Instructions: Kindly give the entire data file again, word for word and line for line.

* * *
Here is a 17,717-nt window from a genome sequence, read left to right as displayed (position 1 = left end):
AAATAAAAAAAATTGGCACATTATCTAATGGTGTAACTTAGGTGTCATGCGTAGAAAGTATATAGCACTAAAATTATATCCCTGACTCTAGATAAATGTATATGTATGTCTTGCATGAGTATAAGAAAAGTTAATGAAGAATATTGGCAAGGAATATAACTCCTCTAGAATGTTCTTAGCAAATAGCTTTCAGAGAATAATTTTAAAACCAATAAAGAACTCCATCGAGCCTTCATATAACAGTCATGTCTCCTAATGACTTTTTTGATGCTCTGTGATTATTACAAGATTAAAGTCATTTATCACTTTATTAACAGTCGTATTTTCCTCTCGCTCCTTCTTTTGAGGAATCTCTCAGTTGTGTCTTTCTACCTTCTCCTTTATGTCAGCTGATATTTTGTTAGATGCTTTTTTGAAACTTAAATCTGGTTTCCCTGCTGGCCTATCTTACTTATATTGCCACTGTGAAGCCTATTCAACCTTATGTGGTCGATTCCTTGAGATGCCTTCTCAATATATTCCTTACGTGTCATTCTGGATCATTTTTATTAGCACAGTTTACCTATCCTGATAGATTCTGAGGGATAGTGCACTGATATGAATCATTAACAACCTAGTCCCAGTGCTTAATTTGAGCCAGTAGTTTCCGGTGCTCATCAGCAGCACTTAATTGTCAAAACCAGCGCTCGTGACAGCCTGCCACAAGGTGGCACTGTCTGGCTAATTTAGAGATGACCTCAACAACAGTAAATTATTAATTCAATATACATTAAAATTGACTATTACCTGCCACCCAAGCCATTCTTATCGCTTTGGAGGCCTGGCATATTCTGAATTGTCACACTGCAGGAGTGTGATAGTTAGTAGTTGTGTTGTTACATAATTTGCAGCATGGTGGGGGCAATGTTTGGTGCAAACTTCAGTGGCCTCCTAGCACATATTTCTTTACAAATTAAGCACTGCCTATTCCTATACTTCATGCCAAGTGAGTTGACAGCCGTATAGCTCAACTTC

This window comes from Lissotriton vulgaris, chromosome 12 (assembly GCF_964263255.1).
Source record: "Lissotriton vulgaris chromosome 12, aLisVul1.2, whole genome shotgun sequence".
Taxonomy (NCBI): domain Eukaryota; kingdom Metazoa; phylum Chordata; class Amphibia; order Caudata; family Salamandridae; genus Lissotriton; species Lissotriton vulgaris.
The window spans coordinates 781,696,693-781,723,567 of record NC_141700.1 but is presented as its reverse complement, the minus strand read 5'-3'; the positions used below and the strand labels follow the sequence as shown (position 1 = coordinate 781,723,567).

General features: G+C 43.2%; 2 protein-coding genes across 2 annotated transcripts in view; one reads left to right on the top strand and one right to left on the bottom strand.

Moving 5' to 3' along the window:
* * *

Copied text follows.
Here is a 17,717-nt window from a genome sequence, read left to right as displayed (position 1 = left end):
AAATAAAAAAAATTGGCACATTATCTAATGGTGTAACTTAGGTGTCATGCGTAGAAAGTATATAGCACTAAAATTATATCCCTGACTCTAGATAAATGTATATGTATGTCTTGCATGAGTATAAGAAAAGTTAATGAAGAATATTGGCAAGGAATATAACTCCTCTAGAATGTTCTTAGCAAATAGCTTTCAGAGAATAATTTTAAAACCAATAAAGAACTCCATCGAGCCTTCATATAACAGTCATGTCTCCTAATGACTTTTTTGATGCTCTGTGATTATTACAAGATTAAAGTCATTTATCACTTTATTAACAGTCGTATTTTCCTCTCGCTCCTTCTTTTGAGGAATCTCTCAGTTGTGTCTTTCTACCTTCTCCTTTATGTCAGCTGATATTTTGTTAGATGCTTTTTTGAAACTTAAATCTGGTTTCCCTGCTGGCCTATCTTACTTATATTGCCACTGTGAAGCCTATTCAACCTTATGTGGTCGATTCCTTGAGATGCCTTCTCAATATATTCCTTACGTGTCATTCTGGATCATTTTTATTAGCACAGTTTACCTATCCTGATAGATTCTGAGGGATAGTGCACTGATATGAATCATTAACAACCTAGTCCCAGTGCTTAATTTGAGCCAGTAGTTTCCGGTGCTCATCAGCAGCACTTAATTGTCAAAACCAGCGCTCGTGACAGCCTGCCACAAGGTGGCACTGTCTGGCTAATTTAGAGATGACCTCAACAACAGTAAATTATTAATTCAATATACATTAAAATTGACTATTACCTGCCACCCAAGCCATTCTTATCGCTTTGGAGGCCTGGCATATTCTGAATTGTCACACTGCAGGAGTGTGATAGTTAGTAGTTGTGTTGTTACATAATTTGCAGCATGGTGGGGGCAATGTTTGGTGCAAACTTCAGTGGCCTCCTAGCACATATTTCTTTACAAATTAAGCACTGCCTATTCCTATACTTCATGCCAAGTGAGTTGACAGCCGTATAGCTCAACTTC

This window comes from Lissotriton vulgaris, chromosome 12 (assembly GCF_964263255.1).
Source record: "Lissotriton vulgaris chromosome 12, aLisVul1.2, whole genome shotgun sequence".
Taxonomy (NCBI): domain Eukaryota; kingdom Metazoa; phylum Chordata; class Amphibia; order Caudata; family Salamandridae; genus Lissotriton; species Lissotriton vulgaris.
The window spans coordinates 781,696,693-781,723,567 of record NC_141700.1 but is presented as its reverse complement, the minus strand read 5'-3'; the positions used below and the strand labels follow the sequence as shown (position 1 = coordinate 781,723,567).

General features: G+C 43.2%; 2 protein-coding genes across 2 annotated transcripts in view; one reads left to right on the top strand and one right to left on the bottom strand.

Moving 5' to 3' along the window: